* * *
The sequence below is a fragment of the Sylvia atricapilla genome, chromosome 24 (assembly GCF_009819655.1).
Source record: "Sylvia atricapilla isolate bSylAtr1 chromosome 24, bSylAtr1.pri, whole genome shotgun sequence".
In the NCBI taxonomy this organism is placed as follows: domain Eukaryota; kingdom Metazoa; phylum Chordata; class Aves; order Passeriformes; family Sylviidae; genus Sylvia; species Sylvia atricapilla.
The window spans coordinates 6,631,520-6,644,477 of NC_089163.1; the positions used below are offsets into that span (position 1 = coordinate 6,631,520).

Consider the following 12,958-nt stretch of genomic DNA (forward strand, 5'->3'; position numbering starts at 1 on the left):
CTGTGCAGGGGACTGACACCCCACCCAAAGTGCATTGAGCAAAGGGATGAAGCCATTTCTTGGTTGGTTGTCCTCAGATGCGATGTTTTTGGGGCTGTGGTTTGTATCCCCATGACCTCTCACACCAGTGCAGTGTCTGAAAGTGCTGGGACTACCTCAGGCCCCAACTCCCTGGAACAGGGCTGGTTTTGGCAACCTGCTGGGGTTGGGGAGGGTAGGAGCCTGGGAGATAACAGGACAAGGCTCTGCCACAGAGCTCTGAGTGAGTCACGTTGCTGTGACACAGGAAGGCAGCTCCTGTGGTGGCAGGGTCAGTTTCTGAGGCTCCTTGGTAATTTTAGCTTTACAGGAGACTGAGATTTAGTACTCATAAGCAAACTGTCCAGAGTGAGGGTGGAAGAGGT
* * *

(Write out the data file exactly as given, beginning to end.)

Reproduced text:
The sequence below is a fragment of the Sylvia atricapilla genome, chromosome 24 (assembly GCF_009819655.1).
Source record: "Sylvia atricapilla isolate bSylAtr1 chromosome 24, bSylAtr1.pri, whole genome shotgun sequence".
In the NCBI taxonomy this organism is placed as follows: domain Eukaryota; kingdom Metazoa; phylum Chordata; class Aves; order Passeriformes; family Sylviidae; genus Sylvia; species Sylvia atricapilla.
The window spans coordinates 6,631,520-6,644,477 of NC_089163.1; the positions used below are offsets into that span (position 1 = coordinate 6,631,520).

Consider the following 12,958-nt stretch of genomic DNA (forward strand, 5'->3'; position numbering starts at 1 on the left):
CTGTGCAGGGGACTGACACCCCACCCAAAGTGCATTGAGCAAAGGGATGAAGCCATTTCTTGGTTGGTTGTCCTCAGATGCGATGTTTTTGGGGCTGTGGTTTGTATCCCCATGACCTCTCACACCAGTGCAGTGTCTGAAAGTGCTGGGACTACCTCAGGCCCCAACTCCCTGGAACAGGGCTGGTTTTGGCAACCTGCTGGGGTTGGGGAGGGTAGGAGCCTGGGAGATAACAGGACAAGGCTCTGCCACAGAGCTCTGAGTGAGTCACGTTGCTGTGACACAGGAAGGCAGCTCCTGTGGTGGCAGGGTCAGTTTCTGAGGCTCCTTGGTAATTTTAGCTTTACAGGAGACTGAGATTTAGTACTCATAAGCAAACTGTCCAGAGTGAGGGTGGAAGAGGT